A desperate and largely unknown humanitarian crisis is deteriorating in the Lake Chad Basin region of West Africa, forcing millions of people to flee their homes and leaving millions more in need of humanitarian assistance. Oxfam is providing life-saving support but help is urgently needed to prevent the crisis turning into a catastrophe.
International agency Oxfam today urged donors to contribute generously to the aid efforts in Sri Lanka. The UN Flash Appeal, to be officially launched later today, will support the Government’s response to the massive floods that have affected the eastern and central parts of the country.
Significant humanitarian needs are emerging as people return to their homes from the welfare camps, with cases of respiratory disease and diarrhoea being reported from the flood-affected areas. One million people were affected by the disaster with crops and homes damaged by the flood water.
The UN appeal, estimated to be $51 million, will cover the needs of the affected population for the next six months.
Thusitha Siriwardana, Oxfam’s Campaign Manager in Sri Lanka, said:
“The floods are the worst natural disaster here since the 2004 tsunami and there will be enormous challenges ahead. Hopefully, the UN appeal will help donors grasp the magnitude of this crisis. The appeal will focus on the emergency needs of people - food, water and sanitation and health issues, but we would urge donors to address the longer-term too.
“People are returning home to devastation. They are discovering homes still submerged under water and rice fields damaged. For many people this is the second or third time they have been displaced. They need help to recover and to ensure that they are better prepared for similar disasters in the future.”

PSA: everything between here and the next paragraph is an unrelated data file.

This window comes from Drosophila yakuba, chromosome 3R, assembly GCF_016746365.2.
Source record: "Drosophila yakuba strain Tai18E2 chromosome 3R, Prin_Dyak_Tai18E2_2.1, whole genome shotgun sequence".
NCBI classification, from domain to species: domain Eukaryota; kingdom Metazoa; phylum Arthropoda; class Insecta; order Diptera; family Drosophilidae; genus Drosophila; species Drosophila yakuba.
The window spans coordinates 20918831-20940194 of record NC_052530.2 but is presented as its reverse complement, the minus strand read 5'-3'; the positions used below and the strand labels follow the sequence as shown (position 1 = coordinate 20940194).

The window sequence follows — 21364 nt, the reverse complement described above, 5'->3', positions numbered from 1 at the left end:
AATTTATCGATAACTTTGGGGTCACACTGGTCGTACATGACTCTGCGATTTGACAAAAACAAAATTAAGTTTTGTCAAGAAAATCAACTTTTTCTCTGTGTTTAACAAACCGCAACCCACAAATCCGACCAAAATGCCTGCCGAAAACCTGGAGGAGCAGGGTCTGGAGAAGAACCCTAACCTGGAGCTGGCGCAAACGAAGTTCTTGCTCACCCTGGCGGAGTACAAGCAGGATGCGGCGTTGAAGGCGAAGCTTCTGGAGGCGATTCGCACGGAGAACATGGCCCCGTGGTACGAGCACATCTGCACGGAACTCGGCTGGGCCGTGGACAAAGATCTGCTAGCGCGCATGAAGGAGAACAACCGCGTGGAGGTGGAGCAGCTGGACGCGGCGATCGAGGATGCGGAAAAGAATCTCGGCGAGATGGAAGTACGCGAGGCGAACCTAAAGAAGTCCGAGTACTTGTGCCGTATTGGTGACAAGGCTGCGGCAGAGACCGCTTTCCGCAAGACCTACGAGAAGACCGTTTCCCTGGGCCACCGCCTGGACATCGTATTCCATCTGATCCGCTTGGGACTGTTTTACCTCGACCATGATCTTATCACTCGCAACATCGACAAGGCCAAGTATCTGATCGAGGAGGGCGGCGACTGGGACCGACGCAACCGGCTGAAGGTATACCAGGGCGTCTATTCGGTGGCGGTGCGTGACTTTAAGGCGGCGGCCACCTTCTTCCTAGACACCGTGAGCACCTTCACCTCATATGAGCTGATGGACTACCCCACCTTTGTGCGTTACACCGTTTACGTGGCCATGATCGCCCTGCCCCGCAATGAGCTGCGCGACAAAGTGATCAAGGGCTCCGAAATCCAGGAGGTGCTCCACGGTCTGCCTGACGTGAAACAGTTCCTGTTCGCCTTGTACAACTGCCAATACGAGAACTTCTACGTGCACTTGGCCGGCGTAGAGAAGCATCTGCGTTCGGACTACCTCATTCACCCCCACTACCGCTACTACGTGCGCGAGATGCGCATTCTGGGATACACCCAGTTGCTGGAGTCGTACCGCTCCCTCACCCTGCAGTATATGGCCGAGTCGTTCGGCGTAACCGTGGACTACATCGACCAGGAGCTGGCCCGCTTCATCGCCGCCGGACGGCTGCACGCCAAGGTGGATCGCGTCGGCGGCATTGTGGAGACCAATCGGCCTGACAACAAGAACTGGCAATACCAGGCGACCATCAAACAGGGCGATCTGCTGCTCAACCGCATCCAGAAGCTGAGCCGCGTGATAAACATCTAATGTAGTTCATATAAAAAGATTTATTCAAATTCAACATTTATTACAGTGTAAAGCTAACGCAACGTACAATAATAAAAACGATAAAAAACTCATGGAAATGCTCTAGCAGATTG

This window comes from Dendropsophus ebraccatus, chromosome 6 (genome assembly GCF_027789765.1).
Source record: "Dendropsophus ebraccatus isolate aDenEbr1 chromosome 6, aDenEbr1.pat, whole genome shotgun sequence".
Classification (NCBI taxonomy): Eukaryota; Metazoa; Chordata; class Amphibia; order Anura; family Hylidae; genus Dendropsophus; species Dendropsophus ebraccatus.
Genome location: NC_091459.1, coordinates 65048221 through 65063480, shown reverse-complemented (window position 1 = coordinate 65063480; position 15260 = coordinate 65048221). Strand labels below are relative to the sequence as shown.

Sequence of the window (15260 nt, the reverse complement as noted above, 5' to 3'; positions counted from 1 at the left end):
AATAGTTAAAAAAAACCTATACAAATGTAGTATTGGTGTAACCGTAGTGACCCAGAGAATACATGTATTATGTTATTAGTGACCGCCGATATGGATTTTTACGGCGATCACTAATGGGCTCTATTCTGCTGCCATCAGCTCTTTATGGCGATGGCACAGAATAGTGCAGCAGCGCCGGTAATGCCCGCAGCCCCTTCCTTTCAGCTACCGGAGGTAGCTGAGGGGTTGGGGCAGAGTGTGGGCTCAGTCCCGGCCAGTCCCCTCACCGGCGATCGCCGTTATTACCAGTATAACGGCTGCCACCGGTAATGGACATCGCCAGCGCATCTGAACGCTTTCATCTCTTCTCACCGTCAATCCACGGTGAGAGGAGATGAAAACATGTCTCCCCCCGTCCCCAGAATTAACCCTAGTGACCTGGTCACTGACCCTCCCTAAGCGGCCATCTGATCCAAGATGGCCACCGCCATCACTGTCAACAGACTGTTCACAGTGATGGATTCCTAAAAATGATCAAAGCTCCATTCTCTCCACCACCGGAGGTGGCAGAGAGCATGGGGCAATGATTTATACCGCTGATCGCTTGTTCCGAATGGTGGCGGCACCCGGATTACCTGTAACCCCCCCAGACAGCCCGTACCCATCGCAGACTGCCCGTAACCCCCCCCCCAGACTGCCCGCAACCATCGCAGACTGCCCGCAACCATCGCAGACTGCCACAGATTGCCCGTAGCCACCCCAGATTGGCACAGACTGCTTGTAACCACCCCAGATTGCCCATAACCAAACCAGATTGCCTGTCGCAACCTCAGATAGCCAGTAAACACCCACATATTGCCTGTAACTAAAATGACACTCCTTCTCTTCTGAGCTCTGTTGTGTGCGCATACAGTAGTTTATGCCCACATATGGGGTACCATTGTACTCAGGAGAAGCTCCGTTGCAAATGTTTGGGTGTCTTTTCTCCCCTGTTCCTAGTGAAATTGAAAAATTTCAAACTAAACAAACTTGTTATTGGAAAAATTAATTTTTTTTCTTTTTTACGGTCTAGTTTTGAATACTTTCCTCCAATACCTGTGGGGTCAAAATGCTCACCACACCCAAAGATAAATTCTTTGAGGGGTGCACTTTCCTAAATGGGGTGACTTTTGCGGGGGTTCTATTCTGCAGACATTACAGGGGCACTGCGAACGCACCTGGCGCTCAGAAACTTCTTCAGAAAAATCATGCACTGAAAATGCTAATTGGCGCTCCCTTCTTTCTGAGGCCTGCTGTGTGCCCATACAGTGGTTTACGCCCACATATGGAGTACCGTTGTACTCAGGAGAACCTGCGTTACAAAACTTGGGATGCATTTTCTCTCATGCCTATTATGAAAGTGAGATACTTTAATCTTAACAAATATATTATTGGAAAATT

Oxfam has been assisting families in the worst flood-affected districts in the Eastern and North Central Provinces of Sri Lanka with basic items including food and water. Oxfam will soon be scaling up its response to support more than 120,000 people in the country.
Shanthikumar, 45, from Vinayapuram village in Ampara District, told Oxfam:
“Things were difficult when the water came. We had to spend a week in the camp. Even now, there is knee-deep water in my house and we have trouble accessing the toilet facilities. It’s difficult to find clean water for drinking. My paddy fields are still under water and I am worried about what I’ll feed my children. I’m tired of moving so often. Most of my life I’ve spent outside my home as a result of the tsunami and the conflict.”
Notes to editors
Photos from Sri Lanka are available on request.
Oxfam staff are available for interview on the ground in the affected area.
Oxfam has been supporting projects and partners in Sri Lanka since 1968. Oxfam’s focus, in the country, is on women’s economic and political leadership, livelihoods and economic development, and humanitarian assistance and protection.